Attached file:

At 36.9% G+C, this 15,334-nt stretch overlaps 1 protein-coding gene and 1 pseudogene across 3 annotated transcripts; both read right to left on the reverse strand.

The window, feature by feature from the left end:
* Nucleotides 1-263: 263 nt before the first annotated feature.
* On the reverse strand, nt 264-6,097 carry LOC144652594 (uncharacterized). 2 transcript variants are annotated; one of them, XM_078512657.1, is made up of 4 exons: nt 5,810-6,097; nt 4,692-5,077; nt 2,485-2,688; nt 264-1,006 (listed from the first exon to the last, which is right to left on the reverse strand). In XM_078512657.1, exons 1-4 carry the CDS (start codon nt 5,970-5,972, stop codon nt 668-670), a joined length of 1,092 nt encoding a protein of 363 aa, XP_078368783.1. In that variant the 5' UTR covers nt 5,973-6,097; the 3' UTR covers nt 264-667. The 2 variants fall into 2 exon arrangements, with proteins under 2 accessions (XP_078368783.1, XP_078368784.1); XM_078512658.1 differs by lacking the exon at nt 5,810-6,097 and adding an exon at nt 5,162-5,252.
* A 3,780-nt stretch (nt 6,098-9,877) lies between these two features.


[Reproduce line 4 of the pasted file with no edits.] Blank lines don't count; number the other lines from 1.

* On the reverse strand, nt 264-6,097 carry LOC144652594 (uncharacterized). 2 transcript variants are annotated; one of them, XM_078512657.1, is made up of 4 exons: nt 5,810-6,097; nt 4,692-5,077; nt 2,485-2,688; nt 264-1,006 (listed from the first exon to the last, which is right to left on the reverse strand). In XM_078512657.1, exons 1-4 carry the CDS (start codon nt 5,970-5,972, stop codon nt 668-670), a joined length of 1,092 nt encoding a protein of 363 aa, XP_078368783.1. In that variant the 5' UTR covers nt 5,973-6,097; the 3' UTR covers nt 264-667. The 2 variants fall into 2 exon arrangements, with proteins under 2 accessions (XP_078368783.1, XP_078368784.1); XM_078512658.1 differs by lacking the exon at nt 5,810-6,097 and adding an exon at nt 5,162-5,252.